The filmmakers are using an innovative screening tool called Tugg that allows communities to request screenings in their towns. Admission to the screening is $10, and can be reserved by visitingwww.tugg.com/events/4407.

Professor Tu on the Supreme Court Ruling on Human DNA Patents

In a unanimous opinion, the Supreme Court has found that isolated DNA is not patentable, while cDNA (a version of DNA with the non-coding regions removed) is patentable. 

According to the court, DNA is really about information, and “Myriad [Genetics] did not create or alter either the genetic information encoded [in the genes] or the genetic structure of the DNA. [Myriad] found an important and useful gene, but groundbreaking, innovative, or even brilliant discovery does not by itself satisfy the [statutory patentable subject matter requirement].” 

The court found that the differences between naturally occurring DNA and isolated DNA don’t change the informational component of DNA relative to its naturally occurring state. Thus, simply isolatingDNA from the human genome is not patentable. However, the creation of cDNA in the laboratory does affect this informational component by removing the non-expressing portion (introns) of theDNA sequence, thus producing a non-naturally occurring DNA sequence. This change in the informational content is sufficient to render the cDNA sequence patentable. It is important to note that the court did not rule on method claims, new applications of knowledge about genes, or the patentability of DNA in which the order of the naturally occurring nucleotides has been altered. 

In the short term, the genetic diagnosis market will open up so that other laboratories can offer genetic tests without having to deal with an array of isolated DNA patents for individual sequences. This should result in cheaper tests that are available to more people. However, in the long term, the effects may be more negative. For example, in the absence of patents, biotechnology companies may move to trade secret to protect key discoveries. Alternatively, without patent protection, biotechnology companies may simply choose not to invest in research that lead to diagnostic products.

Womble Carlyle's Vaughn '83 Recognized by Chambers USA

Greensboro, NC—Womble Carlyle attorney and 1983 WVU College of Law graduate Jim Vaughan ‘83 has been recognized in the 2013 Chambers USA report for his work in intellectual property law. Chambers USA annually ranks the leading firms and lawyers in an extensive range of practice areas.

Vaughan is co-chair of the Intellectual Property Practice Group at Womble Carlyle. He has practiced intellectual property law in Atlanta since 1983, devoting his legal career to patent litigation, serving as lead counsel in trials, appeals and in specialty proceedings before the U.S. Patent and Trademark Office.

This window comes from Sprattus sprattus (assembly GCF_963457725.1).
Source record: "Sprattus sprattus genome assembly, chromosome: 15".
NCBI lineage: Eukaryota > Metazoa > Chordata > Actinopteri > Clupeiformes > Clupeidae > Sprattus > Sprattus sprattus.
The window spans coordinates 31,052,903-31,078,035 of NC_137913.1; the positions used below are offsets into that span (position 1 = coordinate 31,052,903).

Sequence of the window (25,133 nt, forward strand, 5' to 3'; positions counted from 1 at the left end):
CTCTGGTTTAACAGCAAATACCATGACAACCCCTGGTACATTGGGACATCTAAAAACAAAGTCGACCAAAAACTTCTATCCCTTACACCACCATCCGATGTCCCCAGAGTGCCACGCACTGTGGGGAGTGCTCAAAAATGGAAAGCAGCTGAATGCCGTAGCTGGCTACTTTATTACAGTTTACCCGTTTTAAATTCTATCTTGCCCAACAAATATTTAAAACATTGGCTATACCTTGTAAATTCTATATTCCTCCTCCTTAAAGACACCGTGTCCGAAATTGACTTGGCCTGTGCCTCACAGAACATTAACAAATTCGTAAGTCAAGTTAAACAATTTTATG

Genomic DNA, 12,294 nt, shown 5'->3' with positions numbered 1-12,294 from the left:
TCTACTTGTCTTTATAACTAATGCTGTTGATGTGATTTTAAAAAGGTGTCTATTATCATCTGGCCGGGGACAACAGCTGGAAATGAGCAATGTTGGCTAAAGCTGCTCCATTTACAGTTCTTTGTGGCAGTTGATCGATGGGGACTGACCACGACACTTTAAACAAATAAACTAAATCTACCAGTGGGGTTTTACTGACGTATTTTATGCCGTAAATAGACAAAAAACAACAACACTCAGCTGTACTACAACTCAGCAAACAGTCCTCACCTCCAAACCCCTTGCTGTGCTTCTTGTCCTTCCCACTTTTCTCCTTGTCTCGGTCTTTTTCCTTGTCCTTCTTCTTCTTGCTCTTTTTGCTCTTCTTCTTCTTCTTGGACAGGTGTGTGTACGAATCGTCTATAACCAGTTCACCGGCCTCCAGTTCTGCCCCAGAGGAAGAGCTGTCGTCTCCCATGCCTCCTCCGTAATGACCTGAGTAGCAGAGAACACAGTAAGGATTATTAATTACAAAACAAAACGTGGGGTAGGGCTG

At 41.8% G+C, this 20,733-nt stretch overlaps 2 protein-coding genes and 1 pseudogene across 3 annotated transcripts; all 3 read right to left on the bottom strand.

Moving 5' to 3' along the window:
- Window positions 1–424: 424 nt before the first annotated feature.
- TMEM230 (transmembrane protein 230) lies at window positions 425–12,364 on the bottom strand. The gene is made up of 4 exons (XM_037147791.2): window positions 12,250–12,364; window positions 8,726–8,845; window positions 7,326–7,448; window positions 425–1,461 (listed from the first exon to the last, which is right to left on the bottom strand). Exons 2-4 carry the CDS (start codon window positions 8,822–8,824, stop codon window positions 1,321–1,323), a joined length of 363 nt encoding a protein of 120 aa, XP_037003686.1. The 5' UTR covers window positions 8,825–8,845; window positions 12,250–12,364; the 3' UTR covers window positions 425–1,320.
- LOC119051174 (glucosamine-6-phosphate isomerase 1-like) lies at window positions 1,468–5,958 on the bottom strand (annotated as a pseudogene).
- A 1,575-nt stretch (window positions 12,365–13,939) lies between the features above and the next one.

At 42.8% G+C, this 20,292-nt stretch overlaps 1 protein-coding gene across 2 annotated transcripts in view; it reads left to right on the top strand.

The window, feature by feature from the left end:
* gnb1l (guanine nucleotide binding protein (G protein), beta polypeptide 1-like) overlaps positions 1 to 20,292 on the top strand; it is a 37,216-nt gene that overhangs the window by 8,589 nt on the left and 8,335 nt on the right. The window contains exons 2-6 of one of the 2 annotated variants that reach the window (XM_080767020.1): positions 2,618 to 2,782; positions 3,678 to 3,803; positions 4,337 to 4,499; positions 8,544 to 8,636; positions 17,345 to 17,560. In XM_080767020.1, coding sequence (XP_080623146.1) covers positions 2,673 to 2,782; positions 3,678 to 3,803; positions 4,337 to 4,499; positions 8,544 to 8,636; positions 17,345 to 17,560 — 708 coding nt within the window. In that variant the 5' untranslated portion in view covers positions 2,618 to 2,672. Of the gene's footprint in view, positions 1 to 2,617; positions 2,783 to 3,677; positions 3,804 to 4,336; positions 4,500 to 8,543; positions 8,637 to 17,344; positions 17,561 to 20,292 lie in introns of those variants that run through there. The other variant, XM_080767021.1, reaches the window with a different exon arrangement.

Vaughan now concentrates his practice on working with corporate clients in matters involving patent litigation, and on analyzing patents to develop corporate strategies involving patents and patent litigation. He also continues his interference, reissue, reexamination, and patent appellate practices.

Womble Carlyle Sandridge & Rice, LLP is one of the largest and most technologically advanced business law firms in the mid-Atlantic and Southeast. The firm’s roots run more than a century deep in North Carolina and its growth mirrors the evolving economy of the State and the region. Established in Winston-Salem in 1876, the firm now comprises more than 550 lawyers in fourteen offices, including Winston-Salem, Charlotte, Greensboro, Research Triangle Park and Raleigh, NC; and Atlanta; Charleston, Columbia and Greenville, SC; Tysons Corner, VA; Washington, DC; Baltimore, MD; Wilmington, DE; and Cupertino, CA.

Boyd Collar Nolen & Tuggle's Bob Boyd to chair American Academy of Matrimonial Lawyers' Georgia chapter

ATLANTA, June 3, 2013 – Boyd Collar Nolen & Tuggle, LLC is pleased to announce the appointment of founding partner Robert D. Boyd as president of the Georgia Chapter of the American Academy of Matrimonial Lawyers. A fellow of the national organization for 20 years, Boyd assumed his leadership role in January 2013, overseeing the 37-member state chapter. 

Boyd has practiced exclusively in family law since 1988. He was recently named Atlanta Family Law Lawyer of the Year for 2013 by Best Lawyers in America, the oldest and most respected lawyer rating publication in the U.S., in which he has been listed annually since 2001. He has also earned accolades from his peers and clients with inclusion among lists published by Super Lawyers and Georgia Trend. He is actively involved in the State Bar of Georgia’s Family Law Section, of which he has previously served as chair, as well as a member of the West Virginia State Bar.

Boyd is a graduate of the United States Military Academy at West Point and served in the Army for seven years as an Infantry officer. He received his law degree from West Virginia University College of Law in 1983. While attending law school, he served as editor-in-chief of the West Virginia Law Review.